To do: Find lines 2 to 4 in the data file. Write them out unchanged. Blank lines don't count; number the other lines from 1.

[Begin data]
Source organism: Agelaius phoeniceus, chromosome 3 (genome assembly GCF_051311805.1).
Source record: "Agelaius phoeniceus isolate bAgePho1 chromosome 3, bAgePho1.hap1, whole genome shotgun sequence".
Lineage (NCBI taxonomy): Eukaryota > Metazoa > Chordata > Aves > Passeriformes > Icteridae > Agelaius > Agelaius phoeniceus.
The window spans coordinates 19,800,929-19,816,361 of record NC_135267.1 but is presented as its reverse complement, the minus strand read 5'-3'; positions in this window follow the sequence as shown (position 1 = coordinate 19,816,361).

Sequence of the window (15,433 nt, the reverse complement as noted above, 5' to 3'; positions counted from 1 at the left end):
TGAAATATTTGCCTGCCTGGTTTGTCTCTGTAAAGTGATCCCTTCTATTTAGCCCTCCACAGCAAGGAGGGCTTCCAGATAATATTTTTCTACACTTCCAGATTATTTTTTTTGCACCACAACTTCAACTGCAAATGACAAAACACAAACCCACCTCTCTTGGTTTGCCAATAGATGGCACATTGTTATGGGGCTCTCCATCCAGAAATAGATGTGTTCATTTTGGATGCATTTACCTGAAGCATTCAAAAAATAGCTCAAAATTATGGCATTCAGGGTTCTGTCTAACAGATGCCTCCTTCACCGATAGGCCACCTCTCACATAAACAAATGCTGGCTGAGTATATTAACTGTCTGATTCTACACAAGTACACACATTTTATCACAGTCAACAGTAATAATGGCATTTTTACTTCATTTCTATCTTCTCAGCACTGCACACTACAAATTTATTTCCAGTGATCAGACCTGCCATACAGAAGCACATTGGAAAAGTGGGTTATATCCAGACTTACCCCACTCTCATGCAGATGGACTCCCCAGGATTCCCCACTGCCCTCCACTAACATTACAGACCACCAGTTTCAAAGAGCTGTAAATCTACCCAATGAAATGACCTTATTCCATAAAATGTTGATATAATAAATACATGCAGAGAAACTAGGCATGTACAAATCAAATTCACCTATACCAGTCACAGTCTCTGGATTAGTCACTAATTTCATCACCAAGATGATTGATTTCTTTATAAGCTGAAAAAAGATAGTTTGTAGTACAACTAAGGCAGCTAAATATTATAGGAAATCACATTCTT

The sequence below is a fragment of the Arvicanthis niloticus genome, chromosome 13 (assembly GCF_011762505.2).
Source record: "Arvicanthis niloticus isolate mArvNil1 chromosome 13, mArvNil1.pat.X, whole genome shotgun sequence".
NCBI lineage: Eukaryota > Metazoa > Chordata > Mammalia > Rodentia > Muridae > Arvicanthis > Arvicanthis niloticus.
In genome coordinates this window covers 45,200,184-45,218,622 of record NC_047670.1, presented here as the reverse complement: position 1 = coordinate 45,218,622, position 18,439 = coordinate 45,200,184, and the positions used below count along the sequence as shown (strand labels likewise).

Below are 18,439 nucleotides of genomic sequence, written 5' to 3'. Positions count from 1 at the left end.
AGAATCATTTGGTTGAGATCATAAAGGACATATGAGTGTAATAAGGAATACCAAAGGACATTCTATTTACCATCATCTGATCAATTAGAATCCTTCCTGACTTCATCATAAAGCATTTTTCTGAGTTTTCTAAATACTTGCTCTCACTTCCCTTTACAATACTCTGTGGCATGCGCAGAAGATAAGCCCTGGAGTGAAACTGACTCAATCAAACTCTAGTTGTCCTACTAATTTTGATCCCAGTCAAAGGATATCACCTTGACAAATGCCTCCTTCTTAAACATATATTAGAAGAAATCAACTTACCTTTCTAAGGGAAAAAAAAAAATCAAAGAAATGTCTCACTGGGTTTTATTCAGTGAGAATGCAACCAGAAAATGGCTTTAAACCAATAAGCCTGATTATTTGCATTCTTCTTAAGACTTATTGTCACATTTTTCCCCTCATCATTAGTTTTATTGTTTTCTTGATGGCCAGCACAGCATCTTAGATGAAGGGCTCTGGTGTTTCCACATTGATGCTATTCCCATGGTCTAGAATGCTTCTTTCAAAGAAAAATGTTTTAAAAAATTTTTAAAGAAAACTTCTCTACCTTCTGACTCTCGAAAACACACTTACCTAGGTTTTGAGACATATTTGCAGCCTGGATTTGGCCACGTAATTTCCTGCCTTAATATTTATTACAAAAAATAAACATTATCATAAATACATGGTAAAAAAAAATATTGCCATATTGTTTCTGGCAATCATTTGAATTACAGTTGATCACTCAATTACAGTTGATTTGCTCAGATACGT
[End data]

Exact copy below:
Source record: "Agelaius phoeniceus isolate bAgePho1 chromosome 3, bAgePho1.hap1, whole genome shotgun sequence".
Lineage (NCBI taxonomy): Eukaryota > Metazoa > Chordata > Aves > Passeriformes > Icteridae > Agelaius > Agelaius phoeniceus.
The window spans coordinates 19,800,929-19,816,361 of record NC_135267.1 but is presented as its reverse complement, the minus strand read 5'-3'; positions in this window follow the sequence as shown (position 1 = coordinate 19,816,361).